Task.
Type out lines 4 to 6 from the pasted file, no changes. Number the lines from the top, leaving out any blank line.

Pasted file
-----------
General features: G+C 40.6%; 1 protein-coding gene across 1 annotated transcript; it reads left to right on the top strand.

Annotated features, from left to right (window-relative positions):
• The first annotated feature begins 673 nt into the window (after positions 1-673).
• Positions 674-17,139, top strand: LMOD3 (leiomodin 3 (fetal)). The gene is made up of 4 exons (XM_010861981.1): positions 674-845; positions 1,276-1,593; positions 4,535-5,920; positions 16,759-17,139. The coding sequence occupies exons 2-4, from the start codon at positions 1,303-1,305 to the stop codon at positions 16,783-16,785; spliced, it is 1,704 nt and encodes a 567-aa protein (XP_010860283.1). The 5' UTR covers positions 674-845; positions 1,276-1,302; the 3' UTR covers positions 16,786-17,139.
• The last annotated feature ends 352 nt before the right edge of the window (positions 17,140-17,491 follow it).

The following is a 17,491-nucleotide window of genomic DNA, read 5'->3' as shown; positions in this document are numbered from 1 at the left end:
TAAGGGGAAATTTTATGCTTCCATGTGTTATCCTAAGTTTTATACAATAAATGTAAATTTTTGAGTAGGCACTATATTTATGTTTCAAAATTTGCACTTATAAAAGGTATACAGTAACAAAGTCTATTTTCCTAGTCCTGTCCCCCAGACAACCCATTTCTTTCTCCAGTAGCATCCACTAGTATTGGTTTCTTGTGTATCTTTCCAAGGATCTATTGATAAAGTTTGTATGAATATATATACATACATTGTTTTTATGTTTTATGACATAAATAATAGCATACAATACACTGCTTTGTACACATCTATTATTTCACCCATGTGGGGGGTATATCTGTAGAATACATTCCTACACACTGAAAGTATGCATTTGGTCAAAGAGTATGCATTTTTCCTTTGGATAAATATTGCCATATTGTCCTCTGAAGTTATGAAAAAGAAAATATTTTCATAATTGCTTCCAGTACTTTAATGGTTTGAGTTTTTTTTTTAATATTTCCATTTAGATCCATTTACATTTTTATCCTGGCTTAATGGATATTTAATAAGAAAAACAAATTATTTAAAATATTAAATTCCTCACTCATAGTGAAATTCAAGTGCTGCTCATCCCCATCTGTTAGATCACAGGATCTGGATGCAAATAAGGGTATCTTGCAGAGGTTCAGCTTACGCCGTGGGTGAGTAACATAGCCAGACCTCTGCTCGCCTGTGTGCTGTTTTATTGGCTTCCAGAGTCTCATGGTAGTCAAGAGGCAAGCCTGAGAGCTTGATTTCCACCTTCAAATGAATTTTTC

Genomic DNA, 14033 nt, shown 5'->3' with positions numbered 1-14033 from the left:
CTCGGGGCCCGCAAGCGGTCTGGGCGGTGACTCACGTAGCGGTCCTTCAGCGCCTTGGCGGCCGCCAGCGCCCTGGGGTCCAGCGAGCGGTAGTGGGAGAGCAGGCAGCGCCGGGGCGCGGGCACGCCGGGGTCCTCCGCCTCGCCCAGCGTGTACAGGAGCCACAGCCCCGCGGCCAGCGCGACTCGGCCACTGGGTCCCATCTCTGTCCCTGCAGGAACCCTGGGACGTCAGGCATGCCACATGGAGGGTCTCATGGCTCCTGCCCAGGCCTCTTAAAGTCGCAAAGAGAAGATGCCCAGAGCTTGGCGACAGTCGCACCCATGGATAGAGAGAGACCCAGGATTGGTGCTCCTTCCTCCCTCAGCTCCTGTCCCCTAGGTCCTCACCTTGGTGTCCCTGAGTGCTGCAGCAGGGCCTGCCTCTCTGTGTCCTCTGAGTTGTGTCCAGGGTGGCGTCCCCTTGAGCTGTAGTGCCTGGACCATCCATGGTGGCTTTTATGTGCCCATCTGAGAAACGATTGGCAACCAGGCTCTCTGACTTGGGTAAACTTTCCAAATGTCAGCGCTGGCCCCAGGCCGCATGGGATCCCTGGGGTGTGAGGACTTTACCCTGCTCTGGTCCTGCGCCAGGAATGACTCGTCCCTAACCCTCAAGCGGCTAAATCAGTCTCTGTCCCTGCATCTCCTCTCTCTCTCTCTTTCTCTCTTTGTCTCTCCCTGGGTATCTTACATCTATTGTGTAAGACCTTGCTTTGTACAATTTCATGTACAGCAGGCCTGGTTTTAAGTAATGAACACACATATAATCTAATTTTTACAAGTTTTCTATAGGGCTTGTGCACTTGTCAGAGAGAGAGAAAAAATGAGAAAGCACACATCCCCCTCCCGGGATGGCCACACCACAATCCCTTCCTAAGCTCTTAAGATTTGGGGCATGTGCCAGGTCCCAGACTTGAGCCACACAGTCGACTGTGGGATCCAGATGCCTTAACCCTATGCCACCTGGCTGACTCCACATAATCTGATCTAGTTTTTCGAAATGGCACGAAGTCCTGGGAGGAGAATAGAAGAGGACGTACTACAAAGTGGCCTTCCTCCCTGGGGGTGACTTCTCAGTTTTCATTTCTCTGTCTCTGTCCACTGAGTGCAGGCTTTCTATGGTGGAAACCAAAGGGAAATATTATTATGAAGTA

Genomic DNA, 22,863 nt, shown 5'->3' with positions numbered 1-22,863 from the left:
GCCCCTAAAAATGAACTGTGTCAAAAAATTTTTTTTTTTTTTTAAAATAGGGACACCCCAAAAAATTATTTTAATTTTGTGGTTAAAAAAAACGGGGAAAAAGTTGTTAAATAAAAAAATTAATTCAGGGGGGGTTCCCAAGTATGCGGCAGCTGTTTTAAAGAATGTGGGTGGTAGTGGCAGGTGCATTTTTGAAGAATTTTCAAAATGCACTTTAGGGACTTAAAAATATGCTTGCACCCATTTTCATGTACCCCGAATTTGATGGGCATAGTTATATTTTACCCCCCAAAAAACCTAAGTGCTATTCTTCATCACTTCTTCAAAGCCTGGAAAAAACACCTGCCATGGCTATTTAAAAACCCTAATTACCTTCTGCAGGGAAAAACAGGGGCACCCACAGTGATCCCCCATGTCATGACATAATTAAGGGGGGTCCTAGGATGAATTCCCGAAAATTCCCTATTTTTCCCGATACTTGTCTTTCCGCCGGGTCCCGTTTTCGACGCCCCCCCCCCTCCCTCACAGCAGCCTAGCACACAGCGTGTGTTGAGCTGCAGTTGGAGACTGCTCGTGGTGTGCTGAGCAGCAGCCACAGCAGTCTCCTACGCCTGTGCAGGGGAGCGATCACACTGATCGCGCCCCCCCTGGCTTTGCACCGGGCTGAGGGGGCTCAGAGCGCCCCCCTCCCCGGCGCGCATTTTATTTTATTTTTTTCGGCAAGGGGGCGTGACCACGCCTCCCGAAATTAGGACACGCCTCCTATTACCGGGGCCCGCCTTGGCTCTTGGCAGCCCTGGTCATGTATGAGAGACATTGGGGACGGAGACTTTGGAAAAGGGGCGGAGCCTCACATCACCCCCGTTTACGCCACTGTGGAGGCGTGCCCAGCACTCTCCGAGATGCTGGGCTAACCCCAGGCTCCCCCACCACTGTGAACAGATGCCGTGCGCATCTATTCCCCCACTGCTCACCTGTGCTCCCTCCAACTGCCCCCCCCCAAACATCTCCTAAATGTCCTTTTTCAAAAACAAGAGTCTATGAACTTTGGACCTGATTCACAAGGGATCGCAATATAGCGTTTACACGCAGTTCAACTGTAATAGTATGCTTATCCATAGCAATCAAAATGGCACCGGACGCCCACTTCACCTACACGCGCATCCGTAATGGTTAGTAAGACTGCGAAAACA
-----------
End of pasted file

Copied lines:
• Positions 674-17,139, top strand: LMOD3 (leiomodin 3 (fetal)). The gene is made up of 4 exons (XM_010861981.1): positions 674-845; positions 1,276-1,593; positions 4,535-5,920; positions 16,759-17,139. The coding sequence occupies exons 2-4, from the start codon at positions 1,303-1,305 to the stop codon at positions 16,783-16,785; spliced, it is 1,704 nt and encodes a 567-aa protein (XP_010860283.1). The 5' UTR covers positions 674-845; positions 1,276-1,302; the 3' UTR covers positions 16,786-17,139.
• The last annotated feature ends 352 nt before the right edge of the window (positions 17,140-17,491 follow it).

The following is a 17,491-nucleotide window of genomic DNA, read 5'->3' as shown; positions in this document are numbered from 1 at the left end: